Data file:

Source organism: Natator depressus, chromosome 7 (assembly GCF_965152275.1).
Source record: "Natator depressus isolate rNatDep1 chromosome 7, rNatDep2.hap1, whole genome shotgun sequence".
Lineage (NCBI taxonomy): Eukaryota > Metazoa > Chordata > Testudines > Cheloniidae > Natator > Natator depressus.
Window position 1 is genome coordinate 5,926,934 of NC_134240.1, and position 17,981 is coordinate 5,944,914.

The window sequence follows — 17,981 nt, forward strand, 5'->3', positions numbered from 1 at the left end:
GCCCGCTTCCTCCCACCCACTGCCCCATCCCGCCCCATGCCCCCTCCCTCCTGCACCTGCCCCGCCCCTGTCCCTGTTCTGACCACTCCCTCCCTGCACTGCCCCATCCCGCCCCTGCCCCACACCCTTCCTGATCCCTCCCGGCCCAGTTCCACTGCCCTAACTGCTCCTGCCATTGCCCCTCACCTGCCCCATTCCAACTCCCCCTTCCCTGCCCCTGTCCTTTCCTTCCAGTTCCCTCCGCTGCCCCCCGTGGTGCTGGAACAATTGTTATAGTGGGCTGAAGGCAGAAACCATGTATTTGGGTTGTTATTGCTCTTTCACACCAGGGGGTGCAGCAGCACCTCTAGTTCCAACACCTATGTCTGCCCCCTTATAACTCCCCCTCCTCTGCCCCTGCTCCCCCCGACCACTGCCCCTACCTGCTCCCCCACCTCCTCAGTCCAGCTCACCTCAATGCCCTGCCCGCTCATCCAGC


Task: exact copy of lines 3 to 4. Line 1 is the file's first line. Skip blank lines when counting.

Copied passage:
Lineage (NCBI taxonomy): Eukaryota > Metazoa > Chordata > Testudines > Cheloniidae > Natator > Natator depressus.
Window position 1 is genome coordinate 5,926,934 of NC_134240.1, and position 17,981 is coordinate 5,944,914.